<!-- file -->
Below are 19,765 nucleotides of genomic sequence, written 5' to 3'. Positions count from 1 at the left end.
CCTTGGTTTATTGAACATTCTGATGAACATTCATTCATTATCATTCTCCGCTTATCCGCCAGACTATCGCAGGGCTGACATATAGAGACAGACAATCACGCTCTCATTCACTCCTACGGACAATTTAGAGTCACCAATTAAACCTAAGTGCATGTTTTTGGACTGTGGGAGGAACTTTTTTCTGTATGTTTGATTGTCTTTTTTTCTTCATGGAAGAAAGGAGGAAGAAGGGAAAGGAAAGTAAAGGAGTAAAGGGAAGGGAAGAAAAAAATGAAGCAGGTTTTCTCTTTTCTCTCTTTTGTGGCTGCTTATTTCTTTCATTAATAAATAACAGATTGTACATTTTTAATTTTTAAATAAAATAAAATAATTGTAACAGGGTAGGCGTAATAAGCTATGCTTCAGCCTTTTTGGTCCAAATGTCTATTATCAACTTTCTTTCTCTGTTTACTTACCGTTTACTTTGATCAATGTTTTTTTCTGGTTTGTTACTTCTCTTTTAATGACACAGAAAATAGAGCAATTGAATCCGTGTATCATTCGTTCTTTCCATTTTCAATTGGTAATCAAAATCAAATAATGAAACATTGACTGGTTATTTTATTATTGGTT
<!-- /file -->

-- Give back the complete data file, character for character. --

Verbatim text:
Below are 19,765 nucleotides of genomic sequence, written 5' to 3'. Positions count from 1 at the left end.
CCTTGGTTTATTGAACATTCTGATGAACATTCATTCATTATCATTCTCCGCTTATCCGCCAGACTATCGCAGGGCTGACATATAGAGACAGACAATCACGCTCTCATTCACTCCTACGGACAATTTAGAGTCACCAATTAAACCTAAGTGCATGTTTTTGGACTGTGGGAGGAACTTTTTTCTGTATGTTTGATTGTCTTTTTTTCTTCATGGAAGAAAGGAGGAAGAAGGGAAAGGAAAGTAAAGGAGTAAAGGGAAGGGAAGAAAAAAATGAAGCAGGTTTTCTCTTTTCTCTCTTTTGTGGCTGCTTATTTCTTTCATTAATAAATAACAGATTGTACATTTTTAATTTTTAAATAAAATAAAATAATTGTAACAGGGTAGGCGTAATAAGCTATGCTTCAGCCTTTTTGGTCCAAATGTCTATTATCAACTTTCTTTCTCTGTTTACTTACCGTTTACTTTGATCAATGTTTTTTTCTGGTTTGTTACTTCTCTTTTAATGACACAGAAAATAGAGCAATTGAATCCGTGTATCATTCGTTCTTTCCATTTTCAATTGGTAATCAAAATCAAATAATGAAACATTGACTGGTTATTTTATTATTGGTT